The confluence of countless hours of dedication by individuals, groups and governments converged Saturday with the official opening of Milltown State Park.
Celebrated at a rainy gathering at the confluence of the Clark Fork and Blackfoot rivers, the park’s opening marked 20 years – more, really – of effort to first remove the aging Milltown Dam and then restore its former reservoir.
The grand opening dedication began and ended with songs by the Salish drum group, the Yamncut Singers. There were speeches made by leaders of the Missoula County commissioners, Montana Department of Natural Resources, Montana Fish, Wildlife and Parks, and the U.S. Environmental Protection Agency.
Participants could plant a tree with the Montana Native Plant Society, learn more about falcons and bull trout recovery, and enjoy the restored scenery of the rivers’ wide and free-running confluence.
“To be successful in anything, you have to have a lot of people, a lot of partners on the same page,” said Tony Incashola, director of the Selis QlispeCulture Committee. “To create something like this, it took a lot of people, it took a lot of discussion, it took a lot of commitment. But you can see the fine results of all of that.”
The area, once used for grazing and camping, holds thousands of years worth of history of the Salish and Pend d’Oreille tribes. The place name for the area is Nayccstm, or The Place of the Big Bull Trout.
“You have to have a past, you have to have a history, in order to have a now and a future,” Incashola said. “You have to create something to build on, and our ancestors gave us that. Gave us that past, gave us that history.”
Missoula County Commissioner Jean Curtiss, who has been involved in the cleanup, reclamation and restoration of the dam and reservoir for the past 17 years, spoke about her work with three different governors and other organizations to help get the park to where it is today.
Curtiss highlighted the work of the late Montana Gov. Judy Martz, who endorsed removal of the dam, and former county commissioner Barbara Evans, who lobbied for the removal and restoration near and far.
“It takes a lot to get us here today. You can see there is a lot of potential,” Curtiss said.
Jeff Welch, a Montana State Parks and Recreation Board member, encouraged the audience to get involved in state parks. Millions of dollars in community contributions and Montana State Parks Foundation funding helped add Milltown to the list of Missoula County’s state parks.
“If you care about parks, get involved in the foundations, speak up for more and better parks,” he said. “There are other places that need something like this. Donate your time, your money, whatever you can. That’s how Montana is going to get more parks like this one, a park system that is worthy of our world class outdoors.”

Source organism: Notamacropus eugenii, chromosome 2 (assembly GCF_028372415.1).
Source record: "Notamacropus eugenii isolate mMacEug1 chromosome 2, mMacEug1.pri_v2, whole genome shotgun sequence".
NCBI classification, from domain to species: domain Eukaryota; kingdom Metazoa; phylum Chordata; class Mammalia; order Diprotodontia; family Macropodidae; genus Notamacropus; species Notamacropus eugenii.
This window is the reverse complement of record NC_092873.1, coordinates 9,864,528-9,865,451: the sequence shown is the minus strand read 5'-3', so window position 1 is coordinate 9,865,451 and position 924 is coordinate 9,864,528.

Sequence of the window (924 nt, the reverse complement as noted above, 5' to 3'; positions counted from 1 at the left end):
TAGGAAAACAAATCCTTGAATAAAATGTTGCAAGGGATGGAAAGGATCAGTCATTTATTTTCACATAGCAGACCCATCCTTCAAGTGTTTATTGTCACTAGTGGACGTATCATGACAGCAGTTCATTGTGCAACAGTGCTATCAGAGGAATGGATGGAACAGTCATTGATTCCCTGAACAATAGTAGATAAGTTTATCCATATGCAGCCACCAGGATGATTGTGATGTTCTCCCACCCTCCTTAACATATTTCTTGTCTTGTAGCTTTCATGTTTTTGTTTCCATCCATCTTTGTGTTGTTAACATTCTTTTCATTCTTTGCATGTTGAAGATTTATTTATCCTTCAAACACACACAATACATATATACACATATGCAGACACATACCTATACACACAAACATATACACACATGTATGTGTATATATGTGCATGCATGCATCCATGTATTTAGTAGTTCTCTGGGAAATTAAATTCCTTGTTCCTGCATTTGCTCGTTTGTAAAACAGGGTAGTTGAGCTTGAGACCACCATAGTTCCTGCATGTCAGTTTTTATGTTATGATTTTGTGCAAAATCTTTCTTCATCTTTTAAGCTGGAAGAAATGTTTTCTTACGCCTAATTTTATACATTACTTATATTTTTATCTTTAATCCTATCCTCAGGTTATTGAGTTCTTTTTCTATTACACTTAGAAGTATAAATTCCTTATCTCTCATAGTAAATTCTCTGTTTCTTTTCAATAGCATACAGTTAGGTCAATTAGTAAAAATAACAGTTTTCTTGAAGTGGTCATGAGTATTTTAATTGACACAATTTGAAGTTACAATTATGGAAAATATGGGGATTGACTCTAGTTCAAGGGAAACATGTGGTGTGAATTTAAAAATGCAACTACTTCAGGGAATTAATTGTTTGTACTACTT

The confluence park offers trails, an interpretive plaza and river access. Recreational opportunities like hiking, biking and fishing are abundant.
Revegetation work and construction of the interpretive plazas is ongoing, Milltown State Park manager Michael Kustudia said.
In its previous visage as a hydroelectric dam and reservoir, the Milltown State Park was the first Superfund site in Montana. The area saw industrial development in the late 1800s when construction of the Northern Pacific Railroad led the way to construction of the Milltown Dam, first known as the Clark’s Dam.
Montana’s U.S. senator and renowned copper king William A. Clark began the construction of the Clark’s Dam and Power Plant in 1905, intending to create enough energy for the entire western portion of the state.
When it was finished in 1908, heavy rains led to record river flows and the dam’s near destruction. The resulting glut of sediments behind the dam – washed downstream from mines and smelters in Butte and Anaconda – created what eventually was designated as the Milltown Reservoir Sediments Superfund site.
The flood was the biggest in Montana history, and two times that of recent floods in the Missoula Valley, Kustudia said. It left more than 6.6 million cubic yards of waste heavy with metals and arsenic.
After the flood poisoned Milltown’s aquifer, the Environmental Protection Agency began the process that ultimately led to removal of the dam and the contaminated sediments in 2006. Floodplain and river channel construction was completed in 2012.
Now, after 20 years of cleanup efforts and restoration, the Milltown State Park continues to grow, allowing residents to stop and appreciate the confluence area as a place with a long and arduous history.
Montana Fish, Wildlife and Parks director Martha Williams closed the dedication by thanking many of the contributors for their work, apologizing for not having the ability to thank all of them.
“As I hope you come back here for many years to come, when you come back, think about thoughts of confluence, and coming full circle,” she said. “As you come out and enjoy the river and look for the bull trout, think about what it took to put this together.”